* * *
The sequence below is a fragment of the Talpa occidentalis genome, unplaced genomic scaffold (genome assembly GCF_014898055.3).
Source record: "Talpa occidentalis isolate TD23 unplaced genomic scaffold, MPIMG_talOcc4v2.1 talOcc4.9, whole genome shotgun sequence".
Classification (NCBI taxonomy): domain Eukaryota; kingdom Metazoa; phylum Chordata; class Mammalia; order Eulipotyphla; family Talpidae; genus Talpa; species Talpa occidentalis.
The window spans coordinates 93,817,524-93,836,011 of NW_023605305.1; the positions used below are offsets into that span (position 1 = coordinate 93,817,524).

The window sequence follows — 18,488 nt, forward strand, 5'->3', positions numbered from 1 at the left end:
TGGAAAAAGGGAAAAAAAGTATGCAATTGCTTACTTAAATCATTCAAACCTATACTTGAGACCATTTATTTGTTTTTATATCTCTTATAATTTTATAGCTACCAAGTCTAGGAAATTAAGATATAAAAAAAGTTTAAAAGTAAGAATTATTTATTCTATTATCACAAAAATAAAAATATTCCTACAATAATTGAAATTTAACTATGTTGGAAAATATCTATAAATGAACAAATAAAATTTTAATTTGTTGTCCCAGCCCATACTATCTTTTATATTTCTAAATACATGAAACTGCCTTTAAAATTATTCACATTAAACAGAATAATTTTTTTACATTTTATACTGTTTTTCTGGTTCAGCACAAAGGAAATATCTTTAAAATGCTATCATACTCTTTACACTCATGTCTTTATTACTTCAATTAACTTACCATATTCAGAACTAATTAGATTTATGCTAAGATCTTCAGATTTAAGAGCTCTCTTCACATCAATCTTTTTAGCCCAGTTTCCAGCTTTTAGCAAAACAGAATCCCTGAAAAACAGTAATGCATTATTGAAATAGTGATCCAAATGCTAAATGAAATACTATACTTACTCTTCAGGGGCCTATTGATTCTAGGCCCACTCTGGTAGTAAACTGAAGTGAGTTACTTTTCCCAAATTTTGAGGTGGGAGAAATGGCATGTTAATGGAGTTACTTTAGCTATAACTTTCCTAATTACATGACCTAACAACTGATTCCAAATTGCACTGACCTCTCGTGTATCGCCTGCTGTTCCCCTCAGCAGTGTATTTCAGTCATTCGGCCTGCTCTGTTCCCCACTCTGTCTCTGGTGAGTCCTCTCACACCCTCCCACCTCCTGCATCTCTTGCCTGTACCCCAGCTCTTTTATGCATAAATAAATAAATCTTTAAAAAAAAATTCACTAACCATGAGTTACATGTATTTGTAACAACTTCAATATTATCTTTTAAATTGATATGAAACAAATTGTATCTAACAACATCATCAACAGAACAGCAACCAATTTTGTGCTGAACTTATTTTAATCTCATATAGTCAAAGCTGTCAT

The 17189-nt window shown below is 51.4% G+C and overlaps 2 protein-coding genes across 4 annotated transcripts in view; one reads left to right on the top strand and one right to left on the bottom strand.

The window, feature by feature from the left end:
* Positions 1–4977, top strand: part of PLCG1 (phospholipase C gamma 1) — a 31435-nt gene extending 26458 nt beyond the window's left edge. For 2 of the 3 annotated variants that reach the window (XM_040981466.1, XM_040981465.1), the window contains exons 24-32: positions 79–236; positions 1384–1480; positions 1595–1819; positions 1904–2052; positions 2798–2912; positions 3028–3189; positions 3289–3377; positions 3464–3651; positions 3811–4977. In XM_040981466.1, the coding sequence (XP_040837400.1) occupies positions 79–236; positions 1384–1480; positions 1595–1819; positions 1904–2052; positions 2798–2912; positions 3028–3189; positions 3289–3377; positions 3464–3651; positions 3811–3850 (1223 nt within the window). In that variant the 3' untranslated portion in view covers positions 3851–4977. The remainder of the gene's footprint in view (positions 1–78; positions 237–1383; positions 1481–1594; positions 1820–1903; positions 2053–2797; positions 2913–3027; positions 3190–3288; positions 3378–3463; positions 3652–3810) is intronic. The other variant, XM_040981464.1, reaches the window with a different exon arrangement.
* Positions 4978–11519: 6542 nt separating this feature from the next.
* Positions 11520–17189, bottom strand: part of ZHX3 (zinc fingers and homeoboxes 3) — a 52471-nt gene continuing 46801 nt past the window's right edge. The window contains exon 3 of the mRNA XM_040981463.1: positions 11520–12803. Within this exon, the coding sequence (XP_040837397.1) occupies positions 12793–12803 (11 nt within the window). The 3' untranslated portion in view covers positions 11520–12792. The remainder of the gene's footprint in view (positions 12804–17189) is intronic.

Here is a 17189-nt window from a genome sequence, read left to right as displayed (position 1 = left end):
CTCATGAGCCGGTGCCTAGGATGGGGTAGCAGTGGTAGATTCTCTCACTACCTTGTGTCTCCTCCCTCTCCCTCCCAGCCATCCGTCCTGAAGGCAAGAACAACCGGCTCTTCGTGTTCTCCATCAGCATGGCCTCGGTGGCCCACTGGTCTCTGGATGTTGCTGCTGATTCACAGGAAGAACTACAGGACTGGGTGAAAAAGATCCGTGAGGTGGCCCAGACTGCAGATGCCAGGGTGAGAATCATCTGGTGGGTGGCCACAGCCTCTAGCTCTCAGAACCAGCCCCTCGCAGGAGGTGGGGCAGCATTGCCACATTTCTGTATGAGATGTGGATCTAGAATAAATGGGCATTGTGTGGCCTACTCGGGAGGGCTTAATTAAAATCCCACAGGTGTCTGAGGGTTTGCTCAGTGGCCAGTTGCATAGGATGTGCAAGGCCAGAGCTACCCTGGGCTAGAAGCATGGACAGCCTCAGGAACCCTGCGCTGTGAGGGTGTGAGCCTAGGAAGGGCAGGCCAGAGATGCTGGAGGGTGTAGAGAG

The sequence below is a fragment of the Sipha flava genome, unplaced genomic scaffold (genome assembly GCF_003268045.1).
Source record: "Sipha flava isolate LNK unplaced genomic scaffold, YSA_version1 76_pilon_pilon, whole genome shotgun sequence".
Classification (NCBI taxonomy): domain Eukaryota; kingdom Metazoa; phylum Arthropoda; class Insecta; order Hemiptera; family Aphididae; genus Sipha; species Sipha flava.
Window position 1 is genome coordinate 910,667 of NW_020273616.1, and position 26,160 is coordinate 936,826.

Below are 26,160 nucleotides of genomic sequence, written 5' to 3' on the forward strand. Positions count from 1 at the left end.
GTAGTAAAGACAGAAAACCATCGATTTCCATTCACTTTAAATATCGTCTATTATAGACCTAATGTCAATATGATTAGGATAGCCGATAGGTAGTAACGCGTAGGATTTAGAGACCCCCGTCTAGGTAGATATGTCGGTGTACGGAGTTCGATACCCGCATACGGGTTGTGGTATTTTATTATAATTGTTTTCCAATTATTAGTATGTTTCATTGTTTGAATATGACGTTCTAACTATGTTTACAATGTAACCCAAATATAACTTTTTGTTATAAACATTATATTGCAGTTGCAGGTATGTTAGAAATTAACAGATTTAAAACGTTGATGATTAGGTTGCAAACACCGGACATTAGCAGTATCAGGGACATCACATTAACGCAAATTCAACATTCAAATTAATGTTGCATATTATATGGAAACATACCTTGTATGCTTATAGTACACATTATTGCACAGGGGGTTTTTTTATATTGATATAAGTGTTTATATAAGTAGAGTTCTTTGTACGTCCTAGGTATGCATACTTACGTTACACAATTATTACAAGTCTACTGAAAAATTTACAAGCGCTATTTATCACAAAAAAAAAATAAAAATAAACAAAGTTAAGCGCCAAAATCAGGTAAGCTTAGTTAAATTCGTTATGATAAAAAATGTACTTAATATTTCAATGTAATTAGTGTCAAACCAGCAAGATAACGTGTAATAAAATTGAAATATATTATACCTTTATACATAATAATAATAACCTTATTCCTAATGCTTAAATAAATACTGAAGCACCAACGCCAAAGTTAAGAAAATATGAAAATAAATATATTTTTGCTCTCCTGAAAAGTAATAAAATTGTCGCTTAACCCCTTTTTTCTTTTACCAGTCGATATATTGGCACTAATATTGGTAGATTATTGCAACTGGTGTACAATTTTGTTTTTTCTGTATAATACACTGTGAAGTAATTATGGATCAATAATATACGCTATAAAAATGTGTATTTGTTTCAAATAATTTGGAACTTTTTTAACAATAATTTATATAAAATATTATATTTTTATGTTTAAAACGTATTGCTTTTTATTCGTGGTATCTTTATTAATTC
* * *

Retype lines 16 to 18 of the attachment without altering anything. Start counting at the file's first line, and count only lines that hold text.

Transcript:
Classification (NCBI taxonomy): domain Eukaryota; kingdom Metazoa; phylum Arthropoda; class Insecta; order Hemiptera; family Aphididae; genus Sipha; species Sipha flava.
Window position 1 is genome coordinate 910,667 of NW_020273616.1, and position 26,160 is coordinate 936,826.

Below are 26,160 nucleotides of genomic sequence, written 5' to 3' on the forward strand. Positions count from 1 at the left end.